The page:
What happens to the financial markets after the election? Even more than usual, we have a decent idea.
That’s because there is a clear and recognizable swing has been in a variety of asset prices – particularly the stock market and the currency – at inflection points in the presidential race. A stock market rally on Monday is the latest evidence. The more than 2 percent gain in the Standard & Poor’s 500 appears to be linked to the announcement on Sunday by James Coney, This year the F.B.I. director, an investigation of the newly discovered emails Hillary Clinton unveiled nothingwarranting costs.
Market fluctuations in the course of the elections suggest that with money on the line people and institutions to see a world with Mrs Clinton as president with a less volatile economic and financial environment than one with Donald J. Trump in charge.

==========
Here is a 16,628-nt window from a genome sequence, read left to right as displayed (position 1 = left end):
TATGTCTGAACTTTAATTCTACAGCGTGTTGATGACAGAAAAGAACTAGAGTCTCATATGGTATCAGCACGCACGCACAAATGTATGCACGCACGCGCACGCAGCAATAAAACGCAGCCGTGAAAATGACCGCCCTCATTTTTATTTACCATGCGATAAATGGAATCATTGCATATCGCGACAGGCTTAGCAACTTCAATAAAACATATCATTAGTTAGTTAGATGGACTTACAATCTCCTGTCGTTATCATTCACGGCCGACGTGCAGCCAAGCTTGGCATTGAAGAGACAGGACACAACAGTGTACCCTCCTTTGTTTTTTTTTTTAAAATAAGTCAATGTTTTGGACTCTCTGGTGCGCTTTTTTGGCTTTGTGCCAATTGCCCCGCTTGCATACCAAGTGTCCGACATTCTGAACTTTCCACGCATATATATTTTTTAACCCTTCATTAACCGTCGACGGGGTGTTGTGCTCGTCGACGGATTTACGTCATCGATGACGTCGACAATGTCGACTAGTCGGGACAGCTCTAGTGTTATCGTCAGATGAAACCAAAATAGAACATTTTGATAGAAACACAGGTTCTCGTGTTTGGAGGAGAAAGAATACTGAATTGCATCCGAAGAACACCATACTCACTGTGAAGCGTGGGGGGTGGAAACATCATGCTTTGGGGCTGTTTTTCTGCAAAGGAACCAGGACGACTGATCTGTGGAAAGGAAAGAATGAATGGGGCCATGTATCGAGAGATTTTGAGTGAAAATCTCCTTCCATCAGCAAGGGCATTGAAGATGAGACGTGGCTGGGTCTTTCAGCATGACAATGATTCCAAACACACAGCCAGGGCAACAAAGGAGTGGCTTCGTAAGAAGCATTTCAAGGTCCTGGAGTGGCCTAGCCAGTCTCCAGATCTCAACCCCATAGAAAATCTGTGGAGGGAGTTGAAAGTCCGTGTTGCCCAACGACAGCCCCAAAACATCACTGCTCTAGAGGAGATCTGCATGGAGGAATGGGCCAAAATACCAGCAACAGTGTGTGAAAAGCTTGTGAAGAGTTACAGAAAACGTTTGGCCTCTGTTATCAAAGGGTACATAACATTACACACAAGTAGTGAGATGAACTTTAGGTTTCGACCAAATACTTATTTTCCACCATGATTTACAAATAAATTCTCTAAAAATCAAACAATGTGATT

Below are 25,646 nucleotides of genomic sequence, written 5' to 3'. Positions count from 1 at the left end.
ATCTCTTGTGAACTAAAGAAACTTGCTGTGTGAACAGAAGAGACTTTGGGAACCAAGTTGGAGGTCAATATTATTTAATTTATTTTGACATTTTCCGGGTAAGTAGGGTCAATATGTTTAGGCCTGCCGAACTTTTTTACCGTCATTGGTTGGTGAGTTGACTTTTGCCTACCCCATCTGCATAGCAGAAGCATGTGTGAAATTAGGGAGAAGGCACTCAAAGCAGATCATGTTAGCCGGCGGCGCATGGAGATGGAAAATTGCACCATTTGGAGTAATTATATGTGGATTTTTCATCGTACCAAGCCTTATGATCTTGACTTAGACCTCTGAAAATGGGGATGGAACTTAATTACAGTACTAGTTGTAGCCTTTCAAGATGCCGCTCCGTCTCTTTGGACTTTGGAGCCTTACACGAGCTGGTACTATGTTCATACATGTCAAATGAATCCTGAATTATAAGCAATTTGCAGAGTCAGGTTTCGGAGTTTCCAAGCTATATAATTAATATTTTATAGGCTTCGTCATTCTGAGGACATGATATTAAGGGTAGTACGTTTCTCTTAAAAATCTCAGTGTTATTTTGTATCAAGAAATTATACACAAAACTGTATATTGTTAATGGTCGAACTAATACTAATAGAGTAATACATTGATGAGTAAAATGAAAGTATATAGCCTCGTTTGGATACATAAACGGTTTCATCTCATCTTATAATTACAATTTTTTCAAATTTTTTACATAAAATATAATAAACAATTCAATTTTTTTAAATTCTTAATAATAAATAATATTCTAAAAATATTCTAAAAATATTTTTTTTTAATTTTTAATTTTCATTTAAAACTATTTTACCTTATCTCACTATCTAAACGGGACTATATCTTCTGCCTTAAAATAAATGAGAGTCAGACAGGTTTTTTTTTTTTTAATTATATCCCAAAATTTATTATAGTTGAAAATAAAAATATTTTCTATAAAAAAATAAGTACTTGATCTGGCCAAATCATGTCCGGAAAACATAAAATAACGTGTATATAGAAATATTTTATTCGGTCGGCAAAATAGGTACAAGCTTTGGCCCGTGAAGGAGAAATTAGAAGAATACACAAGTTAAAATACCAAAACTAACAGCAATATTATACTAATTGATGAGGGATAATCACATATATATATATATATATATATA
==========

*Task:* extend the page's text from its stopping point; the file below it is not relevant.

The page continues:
It’s a risky game to try to match fluctuations in the financial markets to political news. Markets often rise and fall for reasons that have nothing to do with the main headlines of the day. And Monday rally was an isolated event, it would be safer to attribute to chance than to collective judgment of the market of the future in the context of the two potential presidents.
But in this election cycle, there is a clear pattern in which the odds shifted moved into the race and the different financial indicators have been in a consistent direction. Good news for Mrs. Clinton’s campaign coincided with higher stock prices, a rally in the Mexican peso and a reduction in the expected volatility of the equity markets. Good news for Mr. Trump coincided with the reverse swings. (The impact on the value of the dollar and government bonds are less clear.)
This movement was evident when audio emergence of Mr. Trump making vulgar remarks about women and Mrs. Clinton had strong debate performances. It went in the opposite direction when Mr Coney on October 28 that the researchers obtained new emails linked investigations were indicated to Mrs Clinton.